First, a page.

This week at the movies, we've got a bromantic comedy (I Love You, Man, starring Paul Rudd and Jason Segel), ominous numerology (Knowing, starring Nicolas Cage and Rose Byrne), and corporate mischief (Duplicity, starring Julia Roberts and Clive Owen). We've also got a thriller about immigration from Central America (Sin Nombre), a showbiz dramedy (The Great Buck Howard, starring John Malkovich and Emily Blunt), a doc about an Italian fashion icon (Valentino: the Last Emperor), an indie crime caper comedy (Skills Like This), and a cinematic essay about artist/filmmaker Michel Auder (The Feature). What do the critics have to say?
This week at the movies, we've got a supernatural quest (Race to Witch Mountain, starring Dwayne "The Rock" Johnson and AnnaSophia Robb), a vengeance thriller (Last House on the Left, starring Sara Paxton and Garret Dillahunt), and playmate pratfalls (Miss March starring Zach Cregger and Trevor Moore). What do the critics have to say?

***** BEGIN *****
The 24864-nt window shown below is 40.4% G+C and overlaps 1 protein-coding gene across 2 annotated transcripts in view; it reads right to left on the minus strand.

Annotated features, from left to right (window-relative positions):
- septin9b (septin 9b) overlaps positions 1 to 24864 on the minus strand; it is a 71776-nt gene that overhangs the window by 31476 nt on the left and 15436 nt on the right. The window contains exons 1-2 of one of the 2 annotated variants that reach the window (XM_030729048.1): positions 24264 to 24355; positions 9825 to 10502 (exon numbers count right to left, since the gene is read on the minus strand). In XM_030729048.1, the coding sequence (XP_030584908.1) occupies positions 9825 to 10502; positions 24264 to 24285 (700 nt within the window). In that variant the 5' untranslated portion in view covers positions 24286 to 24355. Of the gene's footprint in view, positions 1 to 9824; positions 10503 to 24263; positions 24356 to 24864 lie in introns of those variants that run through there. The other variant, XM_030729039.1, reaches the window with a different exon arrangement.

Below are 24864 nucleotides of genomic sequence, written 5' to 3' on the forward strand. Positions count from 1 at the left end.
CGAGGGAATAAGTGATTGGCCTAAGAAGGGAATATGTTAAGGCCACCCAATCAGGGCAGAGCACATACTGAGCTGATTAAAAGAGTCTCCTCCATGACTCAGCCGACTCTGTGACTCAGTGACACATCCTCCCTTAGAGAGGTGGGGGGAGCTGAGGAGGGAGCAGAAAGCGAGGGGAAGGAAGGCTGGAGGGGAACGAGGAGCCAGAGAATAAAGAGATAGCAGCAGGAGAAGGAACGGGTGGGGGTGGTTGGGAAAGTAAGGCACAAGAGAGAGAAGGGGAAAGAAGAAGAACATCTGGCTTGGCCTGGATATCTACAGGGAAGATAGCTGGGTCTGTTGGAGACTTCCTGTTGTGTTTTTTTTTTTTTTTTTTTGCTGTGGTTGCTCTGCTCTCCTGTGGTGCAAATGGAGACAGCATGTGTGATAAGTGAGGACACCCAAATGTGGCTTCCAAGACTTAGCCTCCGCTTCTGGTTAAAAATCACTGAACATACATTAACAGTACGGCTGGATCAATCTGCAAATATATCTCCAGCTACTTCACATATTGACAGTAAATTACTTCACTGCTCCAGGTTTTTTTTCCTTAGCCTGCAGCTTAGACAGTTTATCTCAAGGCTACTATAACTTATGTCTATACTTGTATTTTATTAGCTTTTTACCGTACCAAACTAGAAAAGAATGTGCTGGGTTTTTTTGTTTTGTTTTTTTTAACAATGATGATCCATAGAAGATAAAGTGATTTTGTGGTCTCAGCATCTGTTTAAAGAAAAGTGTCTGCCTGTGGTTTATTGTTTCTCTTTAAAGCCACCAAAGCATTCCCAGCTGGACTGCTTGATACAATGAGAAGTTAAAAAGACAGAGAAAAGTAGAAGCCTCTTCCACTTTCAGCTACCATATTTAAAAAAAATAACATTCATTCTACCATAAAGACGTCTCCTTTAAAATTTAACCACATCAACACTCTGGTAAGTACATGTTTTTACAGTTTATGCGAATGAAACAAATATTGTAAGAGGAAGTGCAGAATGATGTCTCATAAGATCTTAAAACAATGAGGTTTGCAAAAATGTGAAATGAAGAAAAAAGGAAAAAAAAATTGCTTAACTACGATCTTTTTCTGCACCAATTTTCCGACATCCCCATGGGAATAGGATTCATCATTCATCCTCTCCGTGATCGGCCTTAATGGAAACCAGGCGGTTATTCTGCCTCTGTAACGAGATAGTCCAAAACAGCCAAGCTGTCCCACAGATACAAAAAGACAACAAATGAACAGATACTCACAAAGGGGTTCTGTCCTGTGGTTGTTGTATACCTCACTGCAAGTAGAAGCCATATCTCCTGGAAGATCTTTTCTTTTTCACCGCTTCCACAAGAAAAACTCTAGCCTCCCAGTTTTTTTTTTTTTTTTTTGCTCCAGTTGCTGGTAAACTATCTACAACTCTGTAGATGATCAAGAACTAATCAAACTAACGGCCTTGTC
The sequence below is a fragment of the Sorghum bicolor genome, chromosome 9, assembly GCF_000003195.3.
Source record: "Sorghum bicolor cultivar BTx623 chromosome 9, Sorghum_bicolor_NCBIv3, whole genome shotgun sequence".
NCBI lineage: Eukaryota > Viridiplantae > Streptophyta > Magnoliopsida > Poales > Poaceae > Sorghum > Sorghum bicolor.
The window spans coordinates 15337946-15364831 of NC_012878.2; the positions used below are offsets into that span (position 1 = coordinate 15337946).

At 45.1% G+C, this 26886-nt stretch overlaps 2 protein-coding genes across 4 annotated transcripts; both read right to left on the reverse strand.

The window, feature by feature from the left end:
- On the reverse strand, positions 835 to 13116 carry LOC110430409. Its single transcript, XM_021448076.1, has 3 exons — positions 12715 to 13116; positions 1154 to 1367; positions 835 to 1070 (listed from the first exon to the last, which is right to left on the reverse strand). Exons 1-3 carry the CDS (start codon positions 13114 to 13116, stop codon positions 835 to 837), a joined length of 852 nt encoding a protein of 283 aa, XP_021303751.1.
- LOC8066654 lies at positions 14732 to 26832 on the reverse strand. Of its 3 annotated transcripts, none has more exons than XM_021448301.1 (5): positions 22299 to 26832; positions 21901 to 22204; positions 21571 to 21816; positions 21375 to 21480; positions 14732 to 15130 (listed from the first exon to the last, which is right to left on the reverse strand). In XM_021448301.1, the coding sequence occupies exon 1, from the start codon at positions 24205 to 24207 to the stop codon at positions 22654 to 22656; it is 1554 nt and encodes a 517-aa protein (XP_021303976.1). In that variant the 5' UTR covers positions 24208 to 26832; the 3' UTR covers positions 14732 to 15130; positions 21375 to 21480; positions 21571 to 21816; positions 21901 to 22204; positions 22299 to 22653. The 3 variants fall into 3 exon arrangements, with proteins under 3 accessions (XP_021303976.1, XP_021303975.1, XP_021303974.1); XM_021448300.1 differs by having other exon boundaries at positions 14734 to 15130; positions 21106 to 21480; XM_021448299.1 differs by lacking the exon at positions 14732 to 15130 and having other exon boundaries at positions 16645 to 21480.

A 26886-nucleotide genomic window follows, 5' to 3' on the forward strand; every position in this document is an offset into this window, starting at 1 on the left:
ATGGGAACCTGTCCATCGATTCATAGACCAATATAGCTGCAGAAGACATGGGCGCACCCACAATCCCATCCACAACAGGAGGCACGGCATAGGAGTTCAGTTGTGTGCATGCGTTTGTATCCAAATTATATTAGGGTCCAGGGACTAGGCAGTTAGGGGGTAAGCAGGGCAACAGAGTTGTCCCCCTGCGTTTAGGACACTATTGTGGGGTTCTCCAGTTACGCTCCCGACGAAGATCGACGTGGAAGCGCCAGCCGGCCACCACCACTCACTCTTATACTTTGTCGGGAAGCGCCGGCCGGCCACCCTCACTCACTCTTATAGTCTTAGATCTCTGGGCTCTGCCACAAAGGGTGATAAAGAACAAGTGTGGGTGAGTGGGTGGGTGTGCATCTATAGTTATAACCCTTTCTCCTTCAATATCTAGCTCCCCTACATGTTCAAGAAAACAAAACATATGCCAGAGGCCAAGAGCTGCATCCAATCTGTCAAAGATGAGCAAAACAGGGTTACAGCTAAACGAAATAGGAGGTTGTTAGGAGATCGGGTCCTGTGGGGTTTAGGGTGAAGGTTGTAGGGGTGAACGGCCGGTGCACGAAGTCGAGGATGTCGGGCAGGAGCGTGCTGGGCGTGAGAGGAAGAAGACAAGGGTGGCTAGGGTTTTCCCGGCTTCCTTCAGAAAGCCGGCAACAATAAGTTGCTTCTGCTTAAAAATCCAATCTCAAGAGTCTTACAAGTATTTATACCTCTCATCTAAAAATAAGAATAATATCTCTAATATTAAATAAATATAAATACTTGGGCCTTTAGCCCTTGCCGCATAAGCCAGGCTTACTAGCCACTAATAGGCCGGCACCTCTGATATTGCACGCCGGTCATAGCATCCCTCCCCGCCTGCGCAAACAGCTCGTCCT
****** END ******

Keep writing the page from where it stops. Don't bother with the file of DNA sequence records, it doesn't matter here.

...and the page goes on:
This week at the movies, we've got Watchmen, the long-awaited adaptation of Alan Moore's classic graphic novel directed by Zack Snyder and starring Billy Crudup and Carla Gugino. So, is it worth watching? The answer, say critics, is a qualified yes. The film is set in a dystopian 1985, in which Richard Nixon is still president and the future looks bleak. A group of retired superheroes is forced back into action when one of their colleagues is murdered and suspicions of an anti-hero conspiracy arise. A number of critics find Watchmen to be excessively reverent to Moore's book, as well as overlong and dark bordering on dour. However, others say this ambitious, sprawling superhero epic is emotionally weighty and visually stunning.